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Return of the Mack

October 6, 2010 Leave a comment

This blog has laid dormant for a while, because, well, initially I had to heal from almost cutting my finger off. After debate on where to go with this thing and for the few who read it (love you, Bride!), I said “Oh hell, why not?” and decided to jump back in.

Because I’m  actually working on being a real writer (I’m getting published and everything … more on that as it gets closer), this will become more of a chronicle on my writing process, with updates on how it’s going, as well as random comments on whatever crap is getting on my nerves that day. Of course I will have the occasional rant on something, and my goal is to both establish some regular features and trick IMDB.com into putting me back in its news feed.

I’ll be updating on progress in “Christchurch Bells,” a novel I’ve been working on in various forms and incarnations for more than 15 years. The goal is 1,000 a day, with a Jan. 15, 2011 completion on the first draft. It’s the touching story of a writer dying of a brain tumor, his ex-wife’s ghost, a dead cheerleader, the destruction of a town’s movie theater, and a raven singing “Babe” by Styx.

All of this is with apologies to Cherie Priest, who I’m ripping off copiously, but that’s OK because she’s already published 10 novels and was nominated for a Hugo, whereas I’m just trying to finish the damn thing.

PROJECT: Christchurch Bells

DEADLINE: January 15, 2011

PRESENT WORD COUNT: 6,033

GOAL: 100,000

Bits & Pieces:

  • The biggest geek news is, of course, Zack Snyder directing the new “Superman” movie. I worry less about Snyder, who’s accused of being all style and no substance but who I think has effectively brought it in all of his movies (it would be impossible to truly translate “Watchmen” to film, but his version is the closest we could probably hope for), and more about the script by David Goyer, whose scripts tend to be erratic messes and typically need strong directors to guide them (Guillermo del Toro with “Blade II,” Christopher Nolan with both Batman films). With Nolan producing, it’s an easy bet that another writer will come in to smooth over Goyer’s script, and since Nolan’s brother Jonathan is already listed as a co-writer, so attention should be turned to getting Snyder to draw back on his visual style (enough CGI and slo-mo) and casting Superman himself (I think they could actually go with Snyder himself; dude’s got some guns).
  • The Bride and I caught part of “Minority Report” on cable the other night, and we both pondered why this movie wasn’t a bigger hit, or why it doesn’t have a cult following? Sure, it was popular enough, and it more than made back production and advertising costs, as well as selling a boatload of DVDs, but it’s such a rich and interesting movie it’s forgotten in the Spielberg shuffle. It’s got Tom Cruise at the height of his popularity, Steven Spielberg at his most visually daring, a smart Scott Frank script, exciting action, some truly oddball humor, and Colin Ferrell before we started looking at him like a drug-addled alcoholic douche bag. Maybe the film’s never caught on because Cruise’s Jon Anderton isn’t the most likable of characters (a drug-addicted father mourning the kidnapping and presumed death of his son), or because the humor is so off the wall, especially for a Spielberg joint (the scene where Anderton crashes into the yoga classes always cracks me up). The movie is considered part of Spielberg’s “running man” trilogy, alongside “A.I.” and “Catch Me If You Can,” and together the three represent an interesting point in Spielberg’s post-“Saving Private Ryan” career where I think he took what could be conceived as big risks (no special efforts to fall back on in “Catch Me If You Can”; surprising dark narratives in “A.I.” and “Minority Report”; the very character-driven comedy of “The Terminal,” which followed “Minority Report”). “War of the Worlds” might be seen as a mix of risk and the familiar, and for many it’s a mixed success, though I think there are moments of brilliance in it, such as the Tim Robbins basement sequence, and “Munich” put Spielberg back into “Ryan”-esque territory. Though I’m blase about his upcoming Tintin adaptation, I hope he decides again to do something risky. Eastwood is a great example of an older director who’s still willing to push out of his comfort zone (“Hereafter” looks like nothing else he’s ever done), and maybe Spielberg, who produced “Hereafter,” might be inspired.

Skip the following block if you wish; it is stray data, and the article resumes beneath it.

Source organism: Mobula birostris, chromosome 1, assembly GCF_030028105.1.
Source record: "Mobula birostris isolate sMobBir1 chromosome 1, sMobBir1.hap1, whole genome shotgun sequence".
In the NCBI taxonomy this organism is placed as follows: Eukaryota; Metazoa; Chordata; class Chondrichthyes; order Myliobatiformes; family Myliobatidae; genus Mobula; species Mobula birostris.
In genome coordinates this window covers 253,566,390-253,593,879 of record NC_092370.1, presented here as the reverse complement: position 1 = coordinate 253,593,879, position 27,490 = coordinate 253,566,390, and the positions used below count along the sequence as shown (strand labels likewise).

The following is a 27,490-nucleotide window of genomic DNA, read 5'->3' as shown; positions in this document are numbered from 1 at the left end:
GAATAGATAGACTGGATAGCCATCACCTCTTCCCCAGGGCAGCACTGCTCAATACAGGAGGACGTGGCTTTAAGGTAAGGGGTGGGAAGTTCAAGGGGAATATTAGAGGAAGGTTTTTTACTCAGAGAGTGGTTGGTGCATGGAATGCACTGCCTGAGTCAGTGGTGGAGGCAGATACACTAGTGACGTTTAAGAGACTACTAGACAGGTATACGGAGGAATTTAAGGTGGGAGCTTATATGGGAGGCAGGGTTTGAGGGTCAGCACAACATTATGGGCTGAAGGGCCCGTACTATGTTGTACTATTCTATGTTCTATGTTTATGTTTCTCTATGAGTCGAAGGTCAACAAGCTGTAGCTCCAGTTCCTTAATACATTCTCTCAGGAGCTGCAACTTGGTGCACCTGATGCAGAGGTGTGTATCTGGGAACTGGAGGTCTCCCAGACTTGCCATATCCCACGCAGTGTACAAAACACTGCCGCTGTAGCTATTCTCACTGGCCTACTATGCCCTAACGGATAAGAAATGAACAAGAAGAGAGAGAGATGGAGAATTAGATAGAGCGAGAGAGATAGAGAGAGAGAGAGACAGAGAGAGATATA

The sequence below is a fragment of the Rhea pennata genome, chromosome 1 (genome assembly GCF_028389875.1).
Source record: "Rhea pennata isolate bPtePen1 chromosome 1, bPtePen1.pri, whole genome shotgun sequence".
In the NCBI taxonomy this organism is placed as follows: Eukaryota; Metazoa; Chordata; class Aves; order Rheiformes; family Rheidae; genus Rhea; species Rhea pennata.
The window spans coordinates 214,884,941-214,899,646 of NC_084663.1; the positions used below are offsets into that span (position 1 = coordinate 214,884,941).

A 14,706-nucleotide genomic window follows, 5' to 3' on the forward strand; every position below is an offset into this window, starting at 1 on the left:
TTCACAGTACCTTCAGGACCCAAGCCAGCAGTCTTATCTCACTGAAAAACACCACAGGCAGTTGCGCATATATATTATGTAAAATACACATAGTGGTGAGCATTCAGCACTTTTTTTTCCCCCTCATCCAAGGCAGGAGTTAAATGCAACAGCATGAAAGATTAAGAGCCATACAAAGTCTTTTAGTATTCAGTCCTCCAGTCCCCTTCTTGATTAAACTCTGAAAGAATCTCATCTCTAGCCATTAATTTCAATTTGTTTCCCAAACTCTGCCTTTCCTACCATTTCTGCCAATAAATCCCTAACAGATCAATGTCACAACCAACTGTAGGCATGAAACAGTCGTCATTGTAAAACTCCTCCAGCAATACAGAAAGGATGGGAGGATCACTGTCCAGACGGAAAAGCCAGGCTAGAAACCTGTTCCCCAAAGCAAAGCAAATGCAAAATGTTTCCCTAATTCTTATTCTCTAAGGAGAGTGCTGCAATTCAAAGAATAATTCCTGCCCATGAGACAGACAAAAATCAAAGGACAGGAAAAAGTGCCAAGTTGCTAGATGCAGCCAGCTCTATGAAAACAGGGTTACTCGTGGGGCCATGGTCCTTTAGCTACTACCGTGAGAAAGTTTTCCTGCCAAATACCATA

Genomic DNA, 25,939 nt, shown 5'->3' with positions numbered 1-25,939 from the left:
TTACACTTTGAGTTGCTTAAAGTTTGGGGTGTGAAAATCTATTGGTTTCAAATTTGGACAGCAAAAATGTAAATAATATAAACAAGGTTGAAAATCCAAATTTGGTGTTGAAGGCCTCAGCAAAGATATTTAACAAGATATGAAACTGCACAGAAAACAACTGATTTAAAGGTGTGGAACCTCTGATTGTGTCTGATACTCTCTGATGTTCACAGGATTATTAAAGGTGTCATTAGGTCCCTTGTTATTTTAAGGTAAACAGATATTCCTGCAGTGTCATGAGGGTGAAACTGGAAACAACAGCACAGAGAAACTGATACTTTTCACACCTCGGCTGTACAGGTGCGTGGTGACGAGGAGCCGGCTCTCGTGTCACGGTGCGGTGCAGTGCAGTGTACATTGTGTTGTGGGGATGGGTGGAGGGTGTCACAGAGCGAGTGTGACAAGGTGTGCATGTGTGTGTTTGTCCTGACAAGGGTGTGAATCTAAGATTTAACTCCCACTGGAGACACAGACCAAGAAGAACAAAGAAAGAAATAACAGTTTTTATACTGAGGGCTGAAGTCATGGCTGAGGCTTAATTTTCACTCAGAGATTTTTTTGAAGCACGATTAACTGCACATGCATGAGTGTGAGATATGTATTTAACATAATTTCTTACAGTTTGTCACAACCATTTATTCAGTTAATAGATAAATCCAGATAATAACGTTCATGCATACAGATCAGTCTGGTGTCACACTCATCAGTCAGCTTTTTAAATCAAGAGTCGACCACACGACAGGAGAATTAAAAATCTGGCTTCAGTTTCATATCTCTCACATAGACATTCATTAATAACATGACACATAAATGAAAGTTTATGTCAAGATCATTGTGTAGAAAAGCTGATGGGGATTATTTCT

• Ronald Moore may be updating “The Wild, Wild West,” performing the same duties as he did on the reboot of “Battlestar Galactica.” I’m willing to go with Moore where ever he opts to go, and I think he could really spend the rest of his career updating old shows; may I recommend “Automan,” “Manimal” and “Holmes & Yoyo.”
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